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Selection and propagation of jarrah for dieback resistance: a progress report

McComb, J.A., Bennett, I.J., Stukely, M. and Crane, C.E. (1990) Selection and propagation of jarrah for dieback resistance: a progress report. In: Proceedings of the International Plant Propagator's Society Vol. 40 pp. 86-90.

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Jarrah (Eucalyptus marginata Donn ex Smith), a valuable hardwood restricted to Western Australia, provides two-thirds of the sawn timber from the State. Natural stands have been badly affected by dieback caused by the soil fungus Phytophthora cinnamomi Rands (5). It is suspected that a low, but significant number of jarrah plants may show resistance to the disease. If lines of jarrah known to be resistant were available, they could be used to replant "graveyard" areas where the disease has killed virtually all jarrah, and in reafforestation after bauxite mining.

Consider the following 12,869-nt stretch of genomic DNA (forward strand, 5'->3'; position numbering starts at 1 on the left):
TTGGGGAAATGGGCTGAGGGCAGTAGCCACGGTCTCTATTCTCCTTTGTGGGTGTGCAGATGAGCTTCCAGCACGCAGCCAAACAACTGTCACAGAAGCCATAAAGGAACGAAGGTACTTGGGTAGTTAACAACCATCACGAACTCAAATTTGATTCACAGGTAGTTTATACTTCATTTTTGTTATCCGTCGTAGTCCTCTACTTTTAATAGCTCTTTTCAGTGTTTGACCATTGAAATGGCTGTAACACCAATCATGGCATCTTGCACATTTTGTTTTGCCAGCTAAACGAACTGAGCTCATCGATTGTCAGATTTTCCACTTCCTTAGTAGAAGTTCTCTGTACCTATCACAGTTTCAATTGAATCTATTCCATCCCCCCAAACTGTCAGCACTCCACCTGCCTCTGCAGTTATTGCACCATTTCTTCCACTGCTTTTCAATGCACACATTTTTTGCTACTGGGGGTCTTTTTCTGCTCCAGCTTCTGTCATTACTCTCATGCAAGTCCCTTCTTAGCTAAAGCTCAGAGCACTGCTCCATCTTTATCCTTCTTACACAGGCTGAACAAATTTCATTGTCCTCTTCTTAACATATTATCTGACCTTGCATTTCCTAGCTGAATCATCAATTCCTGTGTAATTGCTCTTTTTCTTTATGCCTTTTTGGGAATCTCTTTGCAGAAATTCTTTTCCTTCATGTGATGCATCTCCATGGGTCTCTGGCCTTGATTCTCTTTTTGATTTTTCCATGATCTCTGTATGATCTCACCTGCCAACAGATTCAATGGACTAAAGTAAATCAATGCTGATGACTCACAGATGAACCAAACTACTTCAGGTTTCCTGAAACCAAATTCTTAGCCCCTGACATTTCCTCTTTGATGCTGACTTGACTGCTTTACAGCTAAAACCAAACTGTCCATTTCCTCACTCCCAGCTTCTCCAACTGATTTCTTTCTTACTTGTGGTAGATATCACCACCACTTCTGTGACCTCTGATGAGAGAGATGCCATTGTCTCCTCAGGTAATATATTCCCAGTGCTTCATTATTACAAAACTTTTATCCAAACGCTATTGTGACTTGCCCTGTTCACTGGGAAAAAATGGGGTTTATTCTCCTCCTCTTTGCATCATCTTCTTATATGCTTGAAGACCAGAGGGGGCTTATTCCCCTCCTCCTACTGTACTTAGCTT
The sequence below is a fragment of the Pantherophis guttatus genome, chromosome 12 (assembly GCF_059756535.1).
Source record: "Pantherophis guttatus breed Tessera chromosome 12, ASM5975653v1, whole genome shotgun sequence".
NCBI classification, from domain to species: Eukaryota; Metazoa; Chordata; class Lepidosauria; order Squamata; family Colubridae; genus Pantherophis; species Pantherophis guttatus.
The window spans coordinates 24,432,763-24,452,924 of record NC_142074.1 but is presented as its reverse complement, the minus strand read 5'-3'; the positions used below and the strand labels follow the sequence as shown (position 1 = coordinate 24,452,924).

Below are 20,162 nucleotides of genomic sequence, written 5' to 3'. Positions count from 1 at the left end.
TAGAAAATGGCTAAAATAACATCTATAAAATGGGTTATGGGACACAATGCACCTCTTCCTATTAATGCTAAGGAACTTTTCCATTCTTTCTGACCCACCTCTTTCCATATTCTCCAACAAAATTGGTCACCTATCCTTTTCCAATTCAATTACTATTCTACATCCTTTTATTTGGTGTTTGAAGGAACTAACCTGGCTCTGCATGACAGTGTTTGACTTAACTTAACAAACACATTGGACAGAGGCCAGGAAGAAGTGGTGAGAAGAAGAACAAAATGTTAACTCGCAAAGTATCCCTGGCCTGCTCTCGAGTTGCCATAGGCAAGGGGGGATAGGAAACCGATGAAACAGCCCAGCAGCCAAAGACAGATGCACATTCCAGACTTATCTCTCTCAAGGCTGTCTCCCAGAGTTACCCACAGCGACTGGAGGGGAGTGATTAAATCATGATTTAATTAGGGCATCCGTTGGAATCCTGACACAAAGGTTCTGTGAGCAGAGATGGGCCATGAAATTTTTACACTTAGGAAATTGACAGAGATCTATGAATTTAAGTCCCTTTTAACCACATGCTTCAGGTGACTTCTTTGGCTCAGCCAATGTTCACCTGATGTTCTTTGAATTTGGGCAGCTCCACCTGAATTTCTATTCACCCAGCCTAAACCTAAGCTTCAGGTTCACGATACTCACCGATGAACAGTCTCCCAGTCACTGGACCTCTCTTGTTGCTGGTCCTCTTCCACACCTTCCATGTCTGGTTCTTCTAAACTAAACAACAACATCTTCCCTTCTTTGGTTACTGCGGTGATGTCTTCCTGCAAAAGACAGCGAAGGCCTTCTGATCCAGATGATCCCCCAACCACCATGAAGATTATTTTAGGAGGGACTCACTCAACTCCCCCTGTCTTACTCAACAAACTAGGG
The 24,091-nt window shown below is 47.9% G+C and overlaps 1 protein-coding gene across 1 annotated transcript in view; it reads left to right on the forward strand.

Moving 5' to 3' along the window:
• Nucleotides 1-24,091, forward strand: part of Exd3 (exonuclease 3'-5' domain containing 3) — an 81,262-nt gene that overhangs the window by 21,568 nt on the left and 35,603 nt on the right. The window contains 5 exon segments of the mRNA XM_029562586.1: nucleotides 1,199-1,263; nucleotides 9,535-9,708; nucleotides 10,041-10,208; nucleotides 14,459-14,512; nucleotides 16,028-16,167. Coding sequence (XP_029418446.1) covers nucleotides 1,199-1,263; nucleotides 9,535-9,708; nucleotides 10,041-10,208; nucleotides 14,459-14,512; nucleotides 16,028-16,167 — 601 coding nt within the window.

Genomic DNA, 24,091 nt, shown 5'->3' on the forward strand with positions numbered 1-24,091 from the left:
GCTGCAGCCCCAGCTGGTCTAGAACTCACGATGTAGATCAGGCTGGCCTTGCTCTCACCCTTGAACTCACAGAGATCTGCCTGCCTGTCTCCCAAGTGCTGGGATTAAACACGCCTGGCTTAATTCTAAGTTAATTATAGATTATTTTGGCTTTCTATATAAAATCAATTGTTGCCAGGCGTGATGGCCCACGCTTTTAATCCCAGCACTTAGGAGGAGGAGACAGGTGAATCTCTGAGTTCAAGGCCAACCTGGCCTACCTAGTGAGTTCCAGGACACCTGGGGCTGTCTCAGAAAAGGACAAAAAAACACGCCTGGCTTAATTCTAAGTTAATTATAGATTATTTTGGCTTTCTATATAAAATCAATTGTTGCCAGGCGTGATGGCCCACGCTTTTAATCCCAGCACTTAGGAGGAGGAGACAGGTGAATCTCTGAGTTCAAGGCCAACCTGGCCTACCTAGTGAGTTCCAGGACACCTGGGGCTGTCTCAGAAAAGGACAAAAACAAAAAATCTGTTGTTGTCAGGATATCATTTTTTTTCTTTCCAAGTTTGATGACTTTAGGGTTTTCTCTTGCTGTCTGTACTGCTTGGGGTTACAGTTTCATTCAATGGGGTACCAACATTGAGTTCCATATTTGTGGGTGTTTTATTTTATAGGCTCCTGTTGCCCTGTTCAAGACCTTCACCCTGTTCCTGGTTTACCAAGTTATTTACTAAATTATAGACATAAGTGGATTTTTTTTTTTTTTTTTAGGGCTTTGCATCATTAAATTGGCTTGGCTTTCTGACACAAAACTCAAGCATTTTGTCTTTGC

Clones have been raised from mature trees which have survived in graveyard areas, using nodal explants from the crown of the trees. Some clonal lines showed a level of resistance to the disease (1), but the tissue culture process was very difficult. Branches from the crowns of the trees were hard to surface sterilize, shoot multiplication rate was low, shoots did not root until after a prolonged period (3)

Item Type: Conference Paper
Murdoch Affiliation(s): School of Biological and Environmental Sciences
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